Hungarian power metal band Wisdom are one of those unique groups that aren’t only able to maintain a solid and consistent aesthetic identity across multiple records, but also continue concepts and composition techniques. All of their albums contain references to an enigmatic, nomadic figure they refer to as “Wiseman,” and every one of their songs are based on a single famous quote. They also tend to base many of their lyrics (especially choruses) on epigrams and adages as well. Judas fits into the rest of their cannon seamlessly. Originally released on Soundholic Records on April 4th 2011, Wisdom‘s vast, bombastic power metal album Judas will finally see a worldwide release through NoiseArt Records on August 24th 2012. The re-release includes a bonus track, “All Alone,” off of their 2007 EP At The Gates.
The strongest point on this record is also, strangely, it’s greatest weakness. Before the release of Judas, Wisdom‘s future was uncertain, as they parted ways with longtime vocalist Istvan Nachladal in 2008. They took their time looking for a suitable replacement, and definitely found the right man in Gabor Nagy. He fully commits to the aesthetic and vision of Wisdom, and suits the band’s songwriting style very well. His clear, almost crystalline high end soars above the instrumentation, sweet and effortless; but when he sticks to his lower range, his voice takes on a robust, muscular quality while losing none of its suppleness. He’s an exceptional talent and his style is perfectly suited to the writing on Judas.
And then, mixing and production choices took this great vocal asset and turned it into one of the most grating aspects of the record. Nagy’s vocals are placed front and centre, and much too loud in the mix. Vocals often end up being the centrepiece on power metal records, often duking it out with the intricate, impossibly fast guitar solos for the most striking feature on a record. On Judas, the production makes that choice for the listener. So eager to show off Nagy’s skills were Wisdom that they do so at the expense of the balance of the rest of the record. I also think technique of creating layer upon layer of vocals is over-used throughout the record, again placing too much emphasis on Nagy’s contribution while at the same time obscuring the fine points and distinct features of his voice.
If one can get past the series of missteps that characterize the vocals, Judas is a solid record for those who like their power metal performatively over-the-top without becoming to techy or prog in the process. The emotional and philosophical scope of the album is vast, and the songs all have a matching amount of pomp and circumstance woven through them. The song structures are appropriately palatial to match – the ten tracks on Judas clock in at a lordly 40 minutes of grand, sweeping musical vistas.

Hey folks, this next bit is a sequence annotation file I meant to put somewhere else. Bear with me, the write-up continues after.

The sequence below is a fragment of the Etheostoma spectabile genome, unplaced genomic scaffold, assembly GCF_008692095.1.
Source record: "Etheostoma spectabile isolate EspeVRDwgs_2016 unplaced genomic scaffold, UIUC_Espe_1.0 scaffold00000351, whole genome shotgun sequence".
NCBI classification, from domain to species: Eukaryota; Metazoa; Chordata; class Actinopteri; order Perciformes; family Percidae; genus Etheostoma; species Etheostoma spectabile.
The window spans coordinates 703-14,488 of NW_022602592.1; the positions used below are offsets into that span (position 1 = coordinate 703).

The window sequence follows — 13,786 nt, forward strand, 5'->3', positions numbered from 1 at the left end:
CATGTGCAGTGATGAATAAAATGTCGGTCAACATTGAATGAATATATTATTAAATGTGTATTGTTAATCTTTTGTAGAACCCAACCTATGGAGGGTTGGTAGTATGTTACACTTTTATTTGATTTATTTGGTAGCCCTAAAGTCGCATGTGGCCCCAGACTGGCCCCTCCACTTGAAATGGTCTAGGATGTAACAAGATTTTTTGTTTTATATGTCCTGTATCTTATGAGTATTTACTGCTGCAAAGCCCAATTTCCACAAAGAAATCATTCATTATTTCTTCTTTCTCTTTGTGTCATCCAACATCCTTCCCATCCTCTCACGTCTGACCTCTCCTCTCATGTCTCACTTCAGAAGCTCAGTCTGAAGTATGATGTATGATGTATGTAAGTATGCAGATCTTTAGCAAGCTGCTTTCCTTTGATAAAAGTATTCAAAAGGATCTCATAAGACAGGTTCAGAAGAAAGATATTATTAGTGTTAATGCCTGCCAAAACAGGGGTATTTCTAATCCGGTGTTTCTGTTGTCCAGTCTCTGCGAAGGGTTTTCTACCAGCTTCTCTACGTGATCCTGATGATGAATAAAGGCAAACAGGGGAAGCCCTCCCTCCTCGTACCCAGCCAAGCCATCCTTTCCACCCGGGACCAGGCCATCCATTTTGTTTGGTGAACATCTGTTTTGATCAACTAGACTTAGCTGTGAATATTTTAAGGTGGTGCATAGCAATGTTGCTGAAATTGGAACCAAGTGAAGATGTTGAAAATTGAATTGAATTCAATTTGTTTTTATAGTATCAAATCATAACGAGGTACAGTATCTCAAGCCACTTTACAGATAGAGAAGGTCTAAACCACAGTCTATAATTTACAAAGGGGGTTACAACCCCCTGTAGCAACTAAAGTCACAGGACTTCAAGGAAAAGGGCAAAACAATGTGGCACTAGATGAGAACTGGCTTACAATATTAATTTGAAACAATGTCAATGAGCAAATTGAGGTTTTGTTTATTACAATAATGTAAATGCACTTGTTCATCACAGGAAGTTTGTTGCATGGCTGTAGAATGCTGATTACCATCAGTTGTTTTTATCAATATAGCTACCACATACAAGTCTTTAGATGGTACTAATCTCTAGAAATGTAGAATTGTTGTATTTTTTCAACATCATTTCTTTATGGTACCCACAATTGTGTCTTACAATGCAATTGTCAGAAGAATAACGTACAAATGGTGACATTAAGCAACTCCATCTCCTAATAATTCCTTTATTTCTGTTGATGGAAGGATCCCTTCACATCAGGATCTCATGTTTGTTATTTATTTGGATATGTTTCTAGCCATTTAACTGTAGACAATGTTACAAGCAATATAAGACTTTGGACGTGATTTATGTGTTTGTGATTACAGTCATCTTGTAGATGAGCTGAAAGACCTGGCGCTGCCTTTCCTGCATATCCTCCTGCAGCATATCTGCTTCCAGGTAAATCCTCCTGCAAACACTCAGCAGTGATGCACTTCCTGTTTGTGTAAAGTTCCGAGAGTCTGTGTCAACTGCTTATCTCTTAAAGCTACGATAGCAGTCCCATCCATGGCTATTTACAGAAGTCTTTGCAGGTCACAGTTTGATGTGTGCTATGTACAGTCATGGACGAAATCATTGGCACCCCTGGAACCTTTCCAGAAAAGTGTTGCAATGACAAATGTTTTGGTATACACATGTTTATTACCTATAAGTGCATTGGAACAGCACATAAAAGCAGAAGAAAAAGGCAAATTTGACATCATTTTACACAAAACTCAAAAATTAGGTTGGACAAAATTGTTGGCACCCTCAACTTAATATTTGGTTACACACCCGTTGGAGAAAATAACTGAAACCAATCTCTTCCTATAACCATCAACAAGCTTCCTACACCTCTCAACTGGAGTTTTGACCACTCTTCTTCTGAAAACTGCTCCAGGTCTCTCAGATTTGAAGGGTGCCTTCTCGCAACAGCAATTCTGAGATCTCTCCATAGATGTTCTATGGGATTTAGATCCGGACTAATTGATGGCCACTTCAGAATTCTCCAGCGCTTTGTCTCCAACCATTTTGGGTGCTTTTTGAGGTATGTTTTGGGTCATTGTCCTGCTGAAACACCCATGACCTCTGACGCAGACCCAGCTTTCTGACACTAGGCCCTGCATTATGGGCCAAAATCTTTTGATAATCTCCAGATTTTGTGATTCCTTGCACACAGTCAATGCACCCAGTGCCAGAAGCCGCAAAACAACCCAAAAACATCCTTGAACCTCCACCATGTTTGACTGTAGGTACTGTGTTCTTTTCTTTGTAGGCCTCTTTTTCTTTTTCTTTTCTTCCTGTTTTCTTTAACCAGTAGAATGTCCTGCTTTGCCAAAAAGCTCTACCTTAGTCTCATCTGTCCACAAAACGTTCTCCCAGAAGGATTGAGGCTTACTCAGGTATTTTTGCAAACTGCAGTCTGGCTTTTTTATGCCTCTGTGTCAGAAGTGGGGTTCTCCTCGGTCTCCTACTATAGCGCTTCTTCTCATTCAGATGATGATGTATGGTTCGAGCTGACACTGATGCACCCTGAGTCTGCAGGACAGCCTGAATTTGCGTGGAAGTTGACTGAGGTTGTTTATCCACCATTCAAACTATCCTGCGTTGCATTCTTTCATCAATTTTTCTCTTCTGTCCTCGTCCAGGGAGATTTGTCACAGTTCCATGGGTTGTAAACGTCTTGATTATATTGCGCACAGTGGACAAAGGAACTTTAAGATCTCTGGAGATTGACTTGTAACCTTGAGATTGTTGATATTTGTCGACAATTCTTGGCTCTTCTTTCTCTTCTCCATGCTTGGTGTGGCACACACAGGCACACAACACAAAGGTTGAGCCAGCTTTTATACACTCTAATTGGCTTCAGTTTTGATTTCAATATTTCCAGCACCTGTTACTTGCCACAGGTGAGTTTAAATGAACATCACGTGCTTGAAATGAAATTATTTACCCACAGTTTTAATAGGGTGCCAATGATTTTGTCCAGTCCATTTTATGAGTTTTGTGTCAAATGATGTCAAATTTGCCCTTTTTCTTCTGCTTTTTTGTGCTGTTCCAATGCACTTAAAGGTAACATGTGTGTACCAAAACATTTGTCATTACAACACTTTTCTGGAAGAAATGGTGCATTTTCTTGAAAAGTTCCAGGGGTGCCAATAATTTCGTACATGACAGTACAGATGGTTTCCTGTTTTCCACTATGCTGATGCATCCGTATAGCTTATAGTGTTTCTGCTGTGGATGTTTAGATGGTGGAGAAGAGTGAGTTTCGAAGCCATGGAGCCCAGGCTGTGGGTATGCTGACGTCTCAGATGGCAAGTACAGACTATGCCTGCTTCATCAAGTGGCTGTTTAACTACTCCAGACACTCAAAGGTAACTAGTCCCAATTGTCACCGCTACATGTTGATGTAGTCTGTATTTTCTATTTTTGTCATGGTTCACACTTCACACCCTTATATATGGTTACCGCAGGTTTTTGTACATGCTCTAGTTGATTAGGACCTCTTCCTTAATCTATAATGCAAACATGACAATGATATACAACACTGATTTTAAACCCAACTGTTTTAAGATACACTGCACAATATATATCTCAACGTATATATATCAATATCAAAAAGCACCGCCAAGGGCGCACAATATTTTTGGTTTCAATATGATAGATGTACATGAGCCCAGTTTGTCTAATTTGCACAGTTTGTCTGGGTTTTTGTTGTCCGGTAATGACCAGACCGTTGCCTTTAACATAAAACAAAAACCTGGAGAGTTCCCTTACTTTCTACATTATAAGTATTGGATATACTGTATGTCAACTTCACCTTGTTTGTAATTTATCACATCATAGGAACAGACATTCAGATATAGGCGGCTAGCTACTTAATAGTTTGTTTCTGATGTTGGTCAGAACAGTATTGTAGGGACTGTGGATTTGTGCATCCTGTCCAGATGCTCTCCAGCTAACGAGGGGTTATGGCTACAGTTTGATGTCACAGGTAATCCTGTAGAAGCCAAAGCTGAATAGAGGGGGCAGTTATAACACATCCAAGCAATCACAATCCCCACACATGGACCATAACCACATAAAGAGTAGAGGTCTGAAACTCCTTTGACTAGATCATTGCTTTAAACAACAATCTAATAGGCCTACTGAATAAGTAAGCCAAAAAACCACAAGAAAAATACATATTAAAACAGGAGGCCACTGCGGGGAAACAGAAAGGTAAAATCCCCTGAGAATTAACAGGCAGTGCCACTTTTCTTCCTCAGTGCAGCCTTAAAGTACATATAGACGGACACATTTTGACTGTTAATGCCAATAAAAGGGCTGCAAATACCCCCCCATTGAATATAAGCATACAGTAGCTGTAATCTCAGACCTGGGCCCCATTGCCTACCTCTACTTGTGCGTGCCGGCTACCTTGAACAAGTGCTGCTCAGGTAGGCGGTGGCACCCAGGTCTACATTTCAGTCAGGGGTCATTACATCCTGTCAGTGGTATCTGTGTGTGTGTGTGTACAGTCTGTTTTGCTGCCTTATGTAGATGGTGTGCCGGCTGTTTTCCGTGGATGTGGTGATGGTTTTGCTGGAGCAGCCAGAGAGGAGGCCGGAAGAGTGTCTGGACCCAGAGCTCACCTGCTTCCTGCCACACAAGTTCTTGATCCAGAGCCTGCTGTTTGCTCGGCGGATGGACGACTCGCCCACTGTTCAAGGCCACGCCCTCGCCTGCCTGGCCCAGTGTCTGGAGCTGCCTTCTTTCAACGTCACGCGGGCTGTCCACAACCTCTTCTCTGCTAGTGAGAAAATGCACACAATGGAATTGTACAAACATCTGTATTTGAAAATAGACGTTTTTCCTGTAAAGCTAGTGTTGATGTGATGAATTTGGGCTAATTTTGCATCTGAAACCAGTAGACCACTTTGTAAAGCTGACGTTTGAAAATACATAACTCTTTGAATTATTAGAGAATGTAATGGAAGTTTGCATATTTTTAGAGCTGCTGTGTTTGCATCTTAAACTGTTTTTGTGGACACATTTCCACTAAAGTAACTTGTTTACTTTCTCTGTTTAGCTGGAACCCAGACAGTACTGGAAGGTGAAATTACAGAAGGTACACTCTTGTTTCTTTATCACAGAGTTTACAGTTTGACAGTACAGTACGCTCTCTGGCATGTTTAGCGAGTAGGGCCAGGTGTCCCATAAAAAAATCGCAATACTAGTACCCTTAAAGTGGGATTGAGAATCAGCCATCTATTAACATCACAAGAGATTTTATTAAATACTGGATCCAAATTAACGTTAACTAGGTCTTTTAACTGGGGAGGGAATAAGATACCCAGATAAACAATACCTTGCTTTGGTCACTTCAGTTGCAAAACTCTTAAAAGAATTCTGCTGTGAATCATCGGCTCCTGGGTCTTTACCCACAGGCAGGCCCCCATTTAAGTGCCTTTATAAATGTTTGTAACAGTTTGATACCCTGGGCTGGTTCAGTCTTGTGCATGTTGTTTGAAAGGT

Wisdom continue their familiar trope of basing each one of their songs on a popular quote. Their source material is drawn from many cultures and historical periods, and they’re as likely to cite a Roman general as a Romantic poet. Perhaps the strongest song on the record, “Heaven and Hell,” is based on a line from Dante Alighieri’s famous epic poem, Inferno, a part of the inscription that supposedly hangs above the gates of hell: “abandon hope, ye who enter here!” Using the words of another to convey your own feelings and narratives is a tricky game, and more often than not the lyrics come across as the philosophical equivalent of a mix-tape. The tactic does function to effectively anchor each song to a big idea, however, and in this way is a rich and artistically valuable constraint – a quality that Wisdom perhaps need a bit more of.
Power metal often walks a very fine line. The finest, most sublime incarnations of the genre are always those that push the envelope of grandness, whether that be in the form on a fantastical narrative that shapes the record or intense, nearly-overwrought musical performances, while managing to stop just short of descending into the ridiculous. Power metal is a baroque art form, revelling in the extremes of intricacy and ornamentation, rejecting spartan restraint [Translation: power metal guys are wankers – AMG]. Wisdom have not achieved that perfect balance of too-much-yet-just enough with Judas. They exceed the mark is some areas, and don’t push far enough in others. However, while that have not produced an extraordinary example of their genre, what is here is flawed but enjoyable, an valiant attempt in the right direction.